When Andrea Foster joined her father on a business trip as a teenager, she had no idea it would change the course of her life. She remembers sitting in on a meeting between her real estate developer father and a woman who led a region of hospitality properties. Foster hung on to the woman’s every word. “I remember thinking she was smart, direct, and accomplished,” Foster says. “Seeing a woman in an industry leadership role inspired me to essentially want to be her.”
After sharing this revelation with her father, Foster had the chance to speak with the woman, who then extended her an internship opportunity with Marriott Ownership Resorts International (now Marriott Vacation Club) on Hilton Head, S.C. The summer before starting her freshman year at Cornell’s School of Hotel Administration, Foster rotated through the front desk, housekeeping, engineering, sales and marketing departments. “In addition to getting a great introduction to hospitality, it also opened my eyes and expanded my perspective to a richer diversity than I had experienced growing up in a smaller town in Maine,” she says. (She would love to thank this woman for making such a huge impact on her career, but Foster has been unable to track her down.)
After graduating from Cornell, Foster went into operations, holding various managerial roles in branded and independent properties on the East and West coasts. “I felt it was important to start my career in operations, because it would be valuable for me to understand the industry from the inside out,” Foster explains. She went on to work with PKF Consulting (now CBRE Hotels), where she was responsible for hospitality real estate ventures and feasibility analysis, and later served as vice president of marketing and business development for Miraval Holdings, a destination spa resort and healthy lifestyle brand. She returned to PKF in 2011 as a managing director, leading PKF’s New England practice based in Boston, as well as overseeing its national spa advisory practice. Foster’s vast hospitality experience has been exceptionally valuable in her current role as senior vice president of development at Milwaukee-based Marcus Hotels & Resorts, which manages and/or owns 18 hotels and resorts across the country. A personal model she follows is to never take a job she’s already done. “It’s important to always push yourself to grow and expand. I always want to be comfortable being uncomfortable—that’s where the growth happens.”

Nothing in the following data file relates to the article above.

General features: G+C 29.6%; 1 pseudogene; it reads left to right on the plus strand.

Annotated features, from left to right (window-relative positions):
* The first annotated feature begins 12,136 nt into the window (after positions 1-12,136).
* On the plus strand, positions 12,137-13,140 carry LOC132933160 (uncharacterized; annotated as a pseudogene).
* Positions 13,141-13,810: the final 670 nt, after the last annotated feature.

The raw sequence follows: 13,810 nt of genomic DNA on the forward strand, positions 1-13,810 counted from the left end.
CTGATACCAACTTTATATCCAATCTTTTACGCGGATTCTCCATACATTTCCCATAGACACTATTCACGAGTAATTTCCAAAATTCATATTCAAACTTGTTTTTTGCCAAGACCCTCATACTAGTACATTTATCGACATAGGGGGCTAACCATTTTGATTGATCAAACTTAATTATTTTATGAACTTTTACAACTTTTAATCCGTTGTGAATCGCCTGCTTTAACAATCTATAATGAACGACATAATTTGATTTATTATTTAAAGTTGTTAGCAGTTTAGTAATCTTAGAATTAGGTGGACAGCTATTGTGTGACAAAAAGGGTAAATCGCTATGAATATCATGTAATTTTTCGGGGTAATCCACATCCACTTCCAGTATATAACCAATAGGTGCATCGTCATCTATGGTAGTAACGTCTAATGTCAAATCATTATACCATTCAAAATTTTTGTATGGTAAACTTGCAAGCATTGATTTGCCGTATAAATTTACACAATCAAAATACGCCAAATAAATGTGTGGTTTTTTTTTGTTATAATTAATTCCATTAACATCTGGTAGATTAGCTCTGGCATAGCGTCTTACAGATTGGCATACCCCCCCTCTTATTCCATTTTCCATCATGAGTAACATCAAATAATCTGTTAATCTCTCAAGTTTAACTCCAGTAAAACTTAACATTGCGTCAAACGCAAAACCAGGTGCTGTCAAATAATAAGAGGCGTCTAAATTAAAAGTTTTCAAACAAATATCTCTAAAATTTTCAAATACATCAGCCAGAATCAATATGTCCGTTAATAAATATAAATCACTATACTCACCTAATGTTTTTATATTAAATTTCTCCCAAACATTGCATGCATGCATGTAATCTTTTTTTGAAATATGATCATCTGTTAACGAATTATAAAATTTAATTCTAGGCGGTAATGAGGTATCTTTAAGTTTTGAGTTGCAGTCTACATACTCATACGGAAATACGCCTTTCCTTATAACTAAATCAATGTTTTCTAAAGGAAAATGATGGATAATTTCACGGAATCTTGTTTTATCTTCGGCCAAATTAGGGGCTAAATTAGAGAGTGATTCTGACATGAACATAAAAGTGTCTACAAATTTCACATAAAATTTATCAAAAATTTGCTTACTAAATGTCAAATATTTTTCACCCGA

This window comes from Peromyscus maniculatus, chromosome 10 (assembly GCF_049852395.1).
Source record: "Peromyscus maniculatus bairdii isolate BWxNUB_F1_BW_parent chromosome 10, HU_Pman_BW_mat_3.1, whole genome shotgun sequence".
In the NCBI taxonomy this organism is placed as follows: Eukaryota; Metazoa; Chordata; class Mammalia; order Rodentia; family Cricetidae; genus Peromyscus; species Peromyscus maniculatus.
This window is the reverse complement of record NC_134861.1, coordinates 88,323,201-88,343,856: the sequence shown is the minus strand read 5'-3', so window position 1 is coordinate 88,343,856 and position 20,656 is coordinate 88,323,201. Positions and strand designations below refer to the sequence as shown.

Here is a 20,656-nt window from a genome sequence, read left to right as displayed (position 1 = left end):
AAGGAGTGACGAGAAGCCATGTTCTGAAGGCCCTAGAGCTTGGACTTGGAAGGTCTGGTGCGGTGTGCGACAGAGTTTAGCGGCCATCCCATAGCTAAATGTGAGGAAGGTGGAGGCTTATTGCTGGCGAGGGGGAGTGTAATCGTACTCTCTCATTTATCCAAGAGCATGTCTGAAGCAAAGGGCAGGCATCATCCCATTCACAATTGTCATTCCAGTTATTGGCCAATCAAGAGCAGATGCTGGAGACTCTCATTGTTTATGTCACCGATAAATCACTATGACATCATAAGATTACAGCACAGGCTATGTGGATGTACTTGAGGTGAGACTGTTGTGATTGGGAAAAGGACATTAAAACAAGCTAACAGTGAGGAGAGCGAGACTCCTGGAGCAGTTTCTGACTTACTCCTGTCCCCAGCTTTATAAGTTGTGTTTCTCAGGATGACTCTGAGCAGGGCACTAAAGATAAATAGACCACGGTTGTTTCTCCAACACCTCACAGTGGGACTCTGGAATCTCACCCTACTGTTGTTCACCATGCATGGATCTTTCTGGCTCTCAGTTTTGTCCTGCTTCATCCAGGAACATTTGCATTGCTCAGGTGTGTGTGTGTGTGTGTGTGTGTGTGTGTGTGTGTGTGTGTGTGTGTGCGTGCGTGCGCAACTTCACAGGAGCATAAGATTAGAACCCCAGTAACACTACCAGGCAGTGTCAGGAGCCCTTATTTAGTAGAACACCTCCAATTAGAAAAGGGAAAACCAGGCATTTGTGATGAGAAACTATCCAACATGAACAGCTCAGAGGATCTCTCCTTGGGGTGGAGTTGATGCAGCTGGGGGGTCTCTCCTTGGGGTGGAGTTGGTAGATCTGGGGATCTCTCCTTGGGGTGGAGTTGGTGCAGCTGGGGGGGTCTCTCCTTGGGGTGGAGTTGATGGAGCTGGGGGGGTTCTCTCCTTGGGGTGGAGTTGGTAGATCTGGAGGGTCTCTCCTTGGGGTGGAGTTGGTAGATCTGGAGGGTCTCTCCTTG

Foster cites a statistic from a Hewlett Packard report that showed men apply for a job when they meet only 60 percent of the qualifications, while women apply only if they meet 100 percent of them. A job description is more of an ideal wish list, Foster points out, so candidates shouldn’t feel pressured to tick off every single box.
“You can always take skill sets and apply them in new ways—they are transferrable skills,” she advises. “Anything that hasn’t been specifically done before are things you learn and grow into.”